As the world grapples with the unprecedented challenges of the Anthropocene era, the ongoing COP28, the United Nations climate summit, holds profound implications for the future of the planet. The Anthropocene, a term coined by Nobel laureate Paul Crutzen in 2000, signifies a new geological epoch characterized by human-induced transformations on Earth.
Crutzen’s concept of the Anthropocene has gained widespread acceptance, reflecting the substantial impact of industrialized humanity on the planet. The summit’s decisions will reverberate not only through our lifetime and that of our children but potentially throughout the existence of human society as we know it.
In the early days of the Anthropocene proposition, planetary symptoms were evident, including deforestation, widespread dam construction, overfishing, and disruptions in the nitrogen cycle. Climate change, although acknowledged, seemed a concern for the future.
Fast forward to 2023, and the future has arrived with alarming force. Global temperatures have surged, with 38 days in 2023 surpassing pre-industrial averages by 1.5°C, a limit deemed safe by the UN Paris agreement. Record-breaking heatwaves, wildfires, and floods, exacerbated by human activities, underscore the centrality of climate issues in the Anthropocene.
Several factors contribute to this temperature surge. Greenhouse gas levels, particularly carbon dioxide, have risen steadily, reaching approximately 420 parts per million (ppm), up from 370 ppm when Crutzen introduced the Anthropocene concept. The atmospheric concentration of carbon dioxide continues to increase by around 2 ppm annually.
Additionally, cleaner skies, resulting from regulations phasing out polluting power stations and fuels, have intensified the sun’s impact on the Earth’s surface, contributing to global warming. The reduction of heat-reflecting surfaces, including melting sea ice in the Arctic and Antarctic regions, further exacerbates the warming trend.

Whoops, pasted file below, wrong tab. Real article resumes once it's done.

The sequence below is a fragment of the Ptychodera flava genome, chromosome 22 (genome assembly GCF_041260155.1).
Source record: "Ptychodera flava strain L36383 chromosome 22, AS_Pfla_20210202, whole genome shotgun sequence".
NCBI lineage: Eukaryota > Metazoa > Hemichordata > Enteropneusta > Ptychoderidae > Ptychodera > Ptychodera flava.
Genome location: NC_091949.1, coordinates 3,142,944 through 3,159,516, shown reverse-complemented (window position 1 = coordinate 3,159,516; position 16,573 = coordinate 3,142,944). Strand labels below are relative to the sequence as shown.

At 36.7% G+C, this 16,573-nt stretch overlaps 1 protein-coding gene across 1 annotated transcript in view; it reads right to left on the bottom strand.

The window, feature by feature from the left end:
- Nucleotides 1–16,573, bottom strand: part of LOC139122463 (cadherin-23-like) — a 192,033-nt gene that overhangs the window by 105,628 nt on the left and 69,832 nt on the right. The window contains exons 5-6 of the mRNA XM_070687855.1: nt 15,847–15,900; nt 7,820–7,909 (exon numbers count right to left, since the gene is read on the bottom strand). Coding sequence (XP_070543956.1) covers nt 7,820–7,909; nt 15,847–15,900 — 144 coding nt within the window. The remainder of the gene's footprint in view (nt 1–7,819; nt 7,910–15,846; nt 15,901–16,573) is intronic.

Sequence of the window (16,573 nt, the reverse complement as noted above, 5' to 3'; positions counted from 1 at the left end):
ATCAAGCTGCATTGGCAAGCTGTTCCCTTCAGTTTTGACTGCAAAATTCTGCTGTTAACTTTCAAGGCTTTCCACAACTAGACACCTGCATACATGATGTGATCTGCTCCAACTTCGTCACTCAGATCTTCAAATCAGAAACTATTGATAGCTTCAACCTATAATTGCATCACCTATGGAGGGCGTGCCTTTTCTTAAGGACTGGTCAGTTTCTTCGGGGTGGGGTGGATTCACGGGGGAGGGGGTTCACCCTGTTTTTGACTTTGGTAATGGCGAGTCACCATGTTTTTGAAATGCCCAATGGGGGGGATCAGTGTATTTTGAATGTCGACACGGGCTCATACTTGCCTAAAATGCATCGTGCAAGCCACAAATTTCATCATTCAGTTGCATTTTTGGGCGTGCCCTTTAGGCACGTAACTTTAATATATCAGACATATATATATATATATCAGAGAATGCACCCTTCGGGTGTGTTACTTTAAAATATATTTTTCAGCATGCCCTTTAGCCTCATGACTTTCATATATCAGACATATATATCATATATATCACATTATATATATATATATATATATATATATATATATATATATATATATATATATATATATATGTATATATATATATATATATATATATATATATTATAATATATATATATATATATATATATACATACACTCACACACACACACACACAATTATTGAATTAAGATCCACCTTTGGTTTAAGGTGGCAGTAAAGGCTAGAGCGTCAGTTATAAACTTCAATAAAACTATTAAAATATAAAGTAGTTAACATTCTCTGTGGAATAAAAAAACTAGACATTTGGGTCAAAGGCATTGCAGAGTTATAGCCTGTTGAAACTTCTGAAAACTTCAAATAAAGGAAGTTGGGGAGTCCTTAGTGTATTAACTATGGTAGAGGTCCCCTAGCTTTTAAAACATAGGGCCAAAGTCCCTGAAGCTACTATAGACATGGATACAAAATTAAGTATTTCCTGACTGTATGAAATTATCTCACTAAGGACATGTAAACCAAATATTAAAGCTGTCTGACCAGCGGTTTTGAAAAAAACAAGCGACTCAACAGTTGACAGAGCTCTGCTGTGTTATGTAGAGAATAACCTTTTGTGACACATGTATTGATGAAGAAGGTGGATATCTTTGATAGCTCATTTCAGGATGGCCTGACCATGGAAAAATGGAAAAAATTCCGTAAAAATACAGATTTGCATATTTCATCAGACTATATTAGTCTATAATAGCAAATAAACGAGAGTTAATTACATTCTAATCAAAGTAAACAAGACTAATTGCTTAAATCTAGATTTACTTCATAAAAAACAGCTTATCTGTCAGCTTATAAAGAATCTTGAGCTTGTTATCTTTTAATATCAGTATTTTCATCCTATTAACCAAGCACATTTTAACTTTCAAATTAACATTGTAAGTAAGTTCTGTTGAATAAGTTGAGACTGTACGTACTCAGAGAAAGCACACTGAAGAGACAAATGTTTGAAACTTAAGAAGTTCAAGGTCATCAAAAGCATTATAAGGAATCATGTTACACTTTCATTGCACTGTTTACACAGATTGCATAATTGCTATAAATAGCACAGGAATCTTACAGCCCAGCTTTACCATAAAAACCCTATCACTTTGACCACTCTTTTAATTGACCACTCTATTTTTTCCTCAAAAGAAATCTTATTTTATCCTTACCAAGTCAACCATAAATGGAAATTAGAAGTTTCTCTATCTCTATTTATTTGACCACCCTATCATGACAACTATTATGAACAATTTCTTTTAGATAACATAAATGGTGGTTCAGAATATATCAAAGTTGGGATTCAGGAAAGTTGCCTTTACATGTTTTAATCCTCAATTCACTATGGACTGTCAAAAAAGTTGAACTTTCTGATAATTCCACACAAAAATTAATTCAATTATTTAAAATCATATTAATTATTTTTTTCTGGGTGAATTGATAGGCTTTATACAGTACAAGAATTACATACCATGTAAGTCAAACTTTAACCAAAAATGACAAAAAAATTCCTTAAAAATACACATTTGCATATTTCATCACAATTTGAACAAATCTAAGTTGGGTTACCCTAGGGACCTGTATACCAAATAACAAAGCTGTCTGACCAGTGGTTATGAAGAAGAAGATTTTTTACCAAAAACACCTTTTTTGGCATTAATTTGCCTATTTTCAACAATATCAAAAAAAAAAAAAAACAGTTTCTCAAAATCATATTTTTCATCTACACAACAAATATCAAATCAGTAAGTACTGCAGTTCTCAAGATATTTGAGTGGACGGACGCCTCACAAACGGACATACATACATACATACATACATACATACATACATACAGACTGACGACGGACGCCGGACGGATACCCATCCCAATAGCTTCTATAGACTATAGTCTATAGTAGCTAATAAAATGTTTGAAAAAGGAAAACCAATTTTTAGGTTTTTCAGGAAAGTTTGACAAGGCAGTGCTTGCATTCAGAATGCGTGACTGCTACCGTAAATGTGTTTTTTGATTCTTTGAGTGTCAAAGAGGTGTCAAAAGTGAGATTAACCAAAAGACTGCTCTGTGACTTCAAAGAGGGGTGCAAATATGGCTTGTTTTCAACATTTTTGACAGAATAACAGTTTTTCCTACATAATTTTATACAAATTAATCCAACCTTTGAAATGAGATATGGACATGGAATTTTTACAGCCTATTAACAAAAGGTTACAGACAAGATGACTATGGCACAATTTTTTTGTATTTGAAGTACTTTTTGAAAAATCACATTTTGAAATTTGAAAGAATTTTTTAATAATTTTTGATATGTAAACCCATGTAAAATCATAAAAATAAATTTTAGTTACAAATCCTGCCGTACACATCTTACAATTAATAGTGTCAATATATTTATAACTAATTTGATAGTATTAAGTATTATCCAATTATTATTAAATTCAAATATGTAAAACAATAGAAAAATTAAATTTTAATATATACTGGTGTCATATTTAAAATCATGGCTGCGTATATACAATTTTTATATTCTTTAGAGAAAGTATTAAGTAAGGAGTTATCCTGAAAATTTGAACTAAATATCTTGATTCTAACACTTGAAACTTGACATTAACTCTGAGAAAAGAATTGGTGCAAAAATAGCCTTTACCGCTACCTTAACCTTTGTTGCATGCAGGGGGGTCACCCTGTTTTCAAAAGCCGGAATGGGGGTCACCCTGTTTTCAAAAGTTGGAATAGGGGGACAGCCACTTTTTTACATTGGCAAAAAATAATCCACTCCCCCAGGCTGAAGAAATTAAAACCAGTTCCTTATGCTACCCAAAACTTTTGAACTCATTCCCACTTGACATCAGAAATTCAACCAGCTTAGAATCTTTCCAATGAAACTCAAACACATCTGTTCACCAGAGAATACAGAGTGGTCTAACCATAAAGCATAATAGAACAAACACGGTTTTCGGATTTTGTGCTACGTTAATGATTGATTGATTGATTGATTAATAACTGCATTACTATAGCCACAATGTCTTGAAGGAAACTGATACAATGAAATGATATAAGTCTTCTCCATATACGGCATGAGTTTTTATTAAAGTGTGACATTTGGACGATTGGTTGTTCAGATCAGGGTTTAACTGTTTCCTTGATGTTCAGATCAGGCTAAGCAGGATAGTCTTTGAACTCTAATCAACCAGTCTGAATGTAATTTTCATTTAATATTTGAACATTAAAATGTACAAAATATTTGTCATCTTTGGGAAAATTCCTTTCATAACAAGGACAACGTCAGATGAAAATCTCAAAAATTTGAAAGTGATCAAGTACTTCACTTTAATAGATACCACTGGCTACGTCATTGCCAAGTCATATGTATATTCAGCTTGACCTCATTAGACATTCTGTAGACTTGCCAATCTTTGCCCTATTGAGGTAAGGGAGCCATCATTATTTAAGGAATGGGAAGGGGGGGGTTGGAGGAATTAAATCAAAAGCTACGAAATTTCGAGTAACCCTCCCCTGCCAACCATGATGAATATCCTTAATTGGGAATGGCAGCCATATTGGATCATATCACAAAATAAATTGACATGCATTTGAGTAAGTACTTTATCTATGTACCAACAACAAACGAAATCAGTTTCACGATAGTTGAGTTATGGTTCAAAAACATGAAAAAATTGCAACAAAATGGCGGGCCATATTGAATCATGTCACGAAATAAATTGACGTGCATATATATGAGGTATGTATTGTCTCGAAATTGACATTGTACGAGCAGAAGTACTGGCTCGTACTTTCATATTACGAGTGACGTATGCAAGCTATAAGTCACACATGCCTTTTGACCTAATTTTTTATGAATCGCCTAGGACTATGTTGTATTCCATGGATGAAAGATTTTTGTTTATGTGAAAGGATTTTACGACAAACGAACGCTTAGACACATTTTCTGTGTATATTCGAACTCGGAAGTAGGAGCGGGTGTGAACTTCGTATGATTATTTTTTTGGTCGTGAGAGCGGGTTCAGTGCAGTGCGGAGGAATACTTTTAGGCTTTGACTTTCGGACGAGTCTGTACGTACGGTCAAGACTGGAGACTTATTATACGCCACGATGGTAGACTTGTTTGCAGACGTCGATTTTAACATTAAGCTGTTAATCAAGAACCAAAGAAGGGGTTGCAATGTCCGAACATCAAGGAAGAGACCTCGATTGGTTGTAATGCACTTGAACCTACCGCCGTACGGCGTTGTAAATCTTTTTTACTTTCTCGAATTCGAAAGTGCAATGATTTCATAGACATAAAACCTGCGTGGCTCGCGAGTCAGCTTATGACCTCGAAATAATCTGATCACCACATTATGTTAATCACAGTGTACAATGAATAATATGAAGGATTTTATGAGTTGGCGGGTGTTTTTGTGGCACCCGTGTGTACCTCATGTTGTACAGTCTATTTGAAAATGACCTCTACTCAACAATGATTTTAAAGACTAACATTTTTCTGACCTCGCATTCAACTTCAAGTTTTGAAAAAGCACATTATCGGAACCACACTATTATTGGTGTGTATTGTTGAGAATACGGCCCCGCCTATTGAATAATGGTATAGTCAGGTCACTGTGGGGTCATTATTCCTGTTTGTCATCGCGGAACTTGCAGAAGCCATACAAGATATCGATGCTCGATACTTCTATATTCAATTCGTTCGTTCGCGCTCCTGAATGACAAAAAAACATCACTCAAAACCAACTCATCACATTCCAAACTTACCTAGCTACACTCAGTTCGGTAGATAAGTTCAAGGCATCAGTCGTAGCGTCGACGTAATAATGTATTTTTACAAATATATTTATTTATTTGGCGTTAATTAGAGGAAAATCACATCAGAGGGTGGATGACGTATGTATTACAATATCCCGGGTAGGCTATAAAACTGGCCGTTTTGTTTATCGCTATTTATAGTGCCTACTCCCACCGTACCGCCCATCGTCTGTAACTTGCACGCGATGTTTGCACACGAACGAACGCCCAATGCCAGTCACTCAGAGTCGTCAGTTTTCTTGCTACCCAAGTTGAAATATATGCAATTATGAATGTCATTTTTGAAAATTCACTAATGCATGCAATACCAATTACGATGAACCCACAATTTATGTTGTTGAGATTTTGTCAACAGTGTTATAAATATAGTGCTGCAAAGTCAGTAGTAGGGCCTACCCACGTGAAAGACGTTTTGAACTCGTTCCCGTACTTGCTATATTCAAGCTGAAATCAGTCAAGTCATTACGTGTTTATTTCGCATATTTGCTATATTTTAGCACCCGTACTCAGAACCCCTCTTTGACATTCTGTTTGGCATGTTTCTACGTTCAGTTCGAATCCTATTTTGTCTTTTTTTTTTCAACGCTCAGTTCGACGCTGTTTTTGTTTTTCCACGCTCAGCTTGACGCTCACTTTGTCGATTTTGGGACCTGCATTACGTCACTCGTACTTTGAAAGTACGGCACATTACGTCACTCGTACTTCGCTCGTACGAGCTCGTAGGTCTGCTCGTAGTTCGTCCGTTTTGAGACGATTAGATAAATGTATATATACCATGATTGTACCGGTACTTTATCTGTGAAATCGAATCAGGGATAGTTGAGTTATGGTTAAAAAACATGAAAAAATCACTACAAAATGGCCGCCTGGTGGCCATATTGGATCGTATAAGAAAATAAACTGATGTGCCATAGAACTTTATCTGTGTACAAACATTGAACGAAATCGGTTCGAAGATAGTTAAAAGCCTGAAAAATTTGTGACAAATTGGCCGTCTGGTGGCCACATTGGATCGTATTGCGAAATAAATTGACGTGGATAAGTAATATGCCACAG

A concerning development is the sharp rise in atmospheric methane since 2006, a potent greenhouse gas. This increase appears linked to the warming world’s impact on rotting vegetation in tropical wetlands, highlighting the interconnected nature of climate feedbacks.
The Earth has now entered levels of warmth not experienced in approximately 120,000 years, comparable to the last interglacial phase. This warming trajectory, with additional warming anticipated over centuries due to feedback mechanisms, raises significant concerns, especially for the Antarctic ice sheets and potential sea-level rise.
The Anthropocene’s lens reveals a disruption in the Earth’s multi-millennial climate patterns, which were delicately balanced by the planet’s natural mechanisms. The injection of a trillion tons of carbon dioxide within a century has overridden these controls, resulting in a fundamentally and irreversibly altered climate pattern.
As COP28 unfolds, the urgency of achieving and stabilizing carbon emissions at “net zero” is emphasized. However, this represents only the initial step. Negative emissions, involving the removal of carbon from the atmosphere and oceans to store it underground, are essential to restore a climate conducive to human thriving.
The summit’s outcomes will significantly influence the trajectory of the Anthropocene, a geological epoch marked by unprecedented human influence. The presence of strong fossil fuel interests at COP28 underscores the challenges in making substantial progress. Beyond immediate concerns, the decisions made at COP28 will shape the Earth’s trajectory, determining the legacy for future generations and the viability of life on our planet.